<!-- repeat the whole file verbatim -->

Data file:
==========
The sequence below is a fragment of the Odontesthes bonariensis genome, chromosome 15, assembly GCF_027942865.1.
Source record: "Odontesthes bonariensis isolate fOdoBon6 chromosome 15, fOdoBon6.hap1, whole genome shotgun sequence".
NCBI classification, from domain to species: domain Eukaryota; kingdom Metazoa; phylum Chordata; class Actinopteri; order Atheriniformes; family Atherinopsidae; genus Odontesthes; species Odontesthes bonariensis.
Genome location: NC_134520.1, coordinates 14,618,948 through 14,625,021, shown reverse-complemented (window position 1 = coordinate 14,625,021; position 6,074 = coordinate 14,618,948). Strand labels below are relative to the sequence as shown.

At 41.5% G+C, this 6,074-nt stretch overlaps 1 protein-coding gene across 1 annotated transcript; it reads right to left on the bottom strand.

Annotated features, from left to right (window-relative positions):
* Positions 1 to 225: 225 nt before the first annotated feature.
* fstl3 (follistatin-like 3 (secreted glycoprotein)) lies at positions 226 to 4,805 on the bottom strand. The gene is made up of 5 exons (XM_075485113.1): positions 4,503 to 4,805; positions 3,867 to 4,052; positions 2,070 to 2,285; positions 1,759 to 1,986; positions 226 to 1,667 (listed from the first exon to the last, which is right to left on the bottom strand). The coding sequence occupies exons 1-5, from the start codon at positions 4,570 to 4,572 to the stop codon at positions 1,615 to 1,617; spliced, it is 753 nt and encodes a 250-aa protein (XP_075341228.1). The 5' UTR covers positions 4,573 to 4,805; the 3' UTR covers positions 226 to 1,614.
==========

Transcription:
The sequence below is a fragment of the Odontesthes bonariensis genome, chromosome 15, assembly GCF_027942865.1.
Source record: "Odontesthes bonariensis isolate fOdoBon6 chromosome 15, fOdoBon6.hap1, whole genome shotgun sequence".
NCBI classification, from domain to species: domain Eukaryota; kingdom Metazoa; phylum Chordata; class Actinopteri; order Atheriniformes; family Atherinopsidae; genus Odontesthes; species Odontesthes bonariensis.
Genome location: NC_134520.1, coordinates 14,618,948 through 14,625,021, shown reverse-complemented (window position 1 = coordinate 14,625,021; position 6,074 = coordinate 14,618,948). Strand labels below are relative to the sequence as shown.

At 41.5% G+C, this 6,074-nt stretch overlaps 1 protein-coding gene across 1 annotated transcript; it reads right to left on the bottom strand.

Annotated features, from left to right (window-relative positions):
* Positions 1 to 225: 225 nt before the first annotated feature.
* fstl3 (follistatin-like 3 (secreted glycoprotein)) lies at positions 226 to 4,805 on the bottom strand. The gene is made up of 5 exons (XM_075485113.1): positions 4,503 to 4,805; positions 3,867 to 4,052; positions 2,070 to 2,285; positions 1,759 to 1,986; positions 226 to 1,667 (listed from the first exon to the last, which is right to left on the bottom strand). The coding sequence occupies exons 1-5, from the start codon at positions 4,570 to 4,572 to the stop codon at positions 1,615 to 1,617; spliced, it is 753 nt and encodes a 250-aa protein (XP_075341228.1). The 5' UTR covers positions 4,573 to 4,805; the 3' UTR covers positions 226 to 1,614.